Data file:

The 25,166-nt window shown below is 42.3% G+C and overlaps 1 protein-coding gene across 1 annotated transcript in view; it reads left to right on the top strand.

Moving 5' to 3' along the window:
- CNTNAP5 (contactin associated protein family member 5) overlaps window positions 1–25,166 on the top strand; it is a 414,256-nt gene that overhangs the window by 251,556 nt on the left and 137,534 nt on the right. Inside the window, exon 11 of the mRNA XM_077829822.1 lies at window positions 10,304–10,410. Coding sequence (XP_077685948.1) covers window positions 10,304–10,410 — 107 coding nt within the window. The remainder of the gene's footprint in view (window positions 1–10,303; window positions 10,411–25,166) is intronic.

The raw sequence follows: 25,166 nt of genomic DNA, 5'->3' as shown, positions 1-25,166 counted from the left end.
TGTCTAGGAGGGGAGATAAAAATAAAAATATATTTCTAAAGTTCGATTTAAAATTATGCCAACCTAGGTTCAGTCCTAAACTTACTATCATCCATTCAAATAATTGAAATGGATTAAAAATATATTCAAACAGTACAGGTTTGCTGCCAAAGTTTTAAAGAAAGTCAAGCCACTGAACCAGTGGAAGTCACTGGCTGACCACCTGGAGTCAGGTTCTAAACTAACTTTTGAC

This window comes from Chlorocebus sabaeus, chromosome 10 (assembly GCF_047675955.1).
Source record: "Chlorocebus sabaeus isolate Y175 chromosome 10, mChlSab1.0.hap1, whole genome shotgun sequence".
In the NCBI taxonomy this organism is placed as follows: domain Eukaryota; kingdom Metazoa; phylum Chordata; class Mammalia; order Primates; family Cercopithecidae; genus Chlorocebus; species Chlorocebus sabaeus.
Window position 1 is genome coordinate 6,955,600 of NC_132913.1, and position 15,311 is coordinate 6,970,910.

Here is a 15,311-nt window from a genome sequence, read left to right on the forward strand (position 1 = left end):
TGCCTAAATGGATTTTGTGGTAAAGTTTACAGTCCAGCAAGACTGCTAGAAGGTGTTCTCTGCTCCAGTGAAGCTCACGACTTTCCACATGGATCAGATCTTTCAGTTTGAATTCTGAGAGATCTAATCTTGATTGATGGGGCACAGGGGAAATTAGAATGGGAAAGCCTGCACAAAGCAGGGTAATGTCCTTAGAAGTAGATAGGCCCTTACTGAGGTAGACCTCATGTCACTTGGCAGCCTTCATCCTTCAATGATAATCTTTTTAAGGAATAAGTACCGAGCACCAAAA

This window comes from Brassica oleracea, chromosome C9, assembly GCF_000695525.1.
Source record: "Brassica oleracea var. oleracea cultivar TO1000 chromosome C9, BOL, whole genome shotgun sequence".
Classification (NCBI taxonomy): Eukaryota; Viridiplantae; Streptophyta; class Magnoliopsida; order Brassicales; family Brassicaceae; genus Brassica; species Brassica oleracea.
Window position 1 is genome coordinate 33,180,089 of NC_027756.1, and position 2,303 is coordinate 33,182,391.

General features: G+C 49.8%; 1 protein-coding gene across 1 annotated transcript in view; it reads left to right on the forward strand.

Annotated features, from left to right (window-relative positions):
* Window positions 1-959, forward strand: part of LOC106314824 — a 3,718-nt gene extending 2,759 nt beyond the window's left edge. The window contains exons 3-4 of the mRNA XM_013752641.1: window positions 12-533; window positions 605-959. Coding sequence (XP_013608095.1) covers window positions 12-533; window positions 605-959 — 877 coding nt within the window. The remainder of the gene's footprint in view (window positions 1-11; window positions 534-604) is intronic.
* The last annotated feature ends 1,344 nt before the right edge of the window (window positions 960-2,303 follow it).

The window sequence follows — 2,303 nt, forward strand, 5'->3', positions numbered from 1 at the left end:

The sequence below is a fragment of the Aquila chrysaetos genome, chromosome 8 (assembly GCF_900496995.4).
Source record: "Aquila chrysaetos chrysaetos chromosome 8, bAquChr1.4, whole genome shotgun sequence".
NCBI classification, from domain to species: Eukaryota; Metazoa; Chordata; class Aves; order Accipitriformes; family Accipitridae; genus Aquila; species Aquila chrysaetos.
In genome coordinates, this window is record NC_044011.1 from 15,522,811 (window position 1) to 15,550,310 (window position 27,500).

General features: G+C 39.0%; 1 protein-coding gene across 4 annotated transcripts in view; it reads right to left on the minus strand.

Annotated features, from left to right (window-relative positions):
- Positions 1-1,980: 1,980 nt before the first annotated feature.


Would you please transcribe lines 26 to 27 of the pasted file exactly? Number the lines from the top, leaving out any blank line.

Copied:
Annotated features, from left to right (window-relative positions):
- Positions 1-1,980: 1,980 nt before the first annotated feature.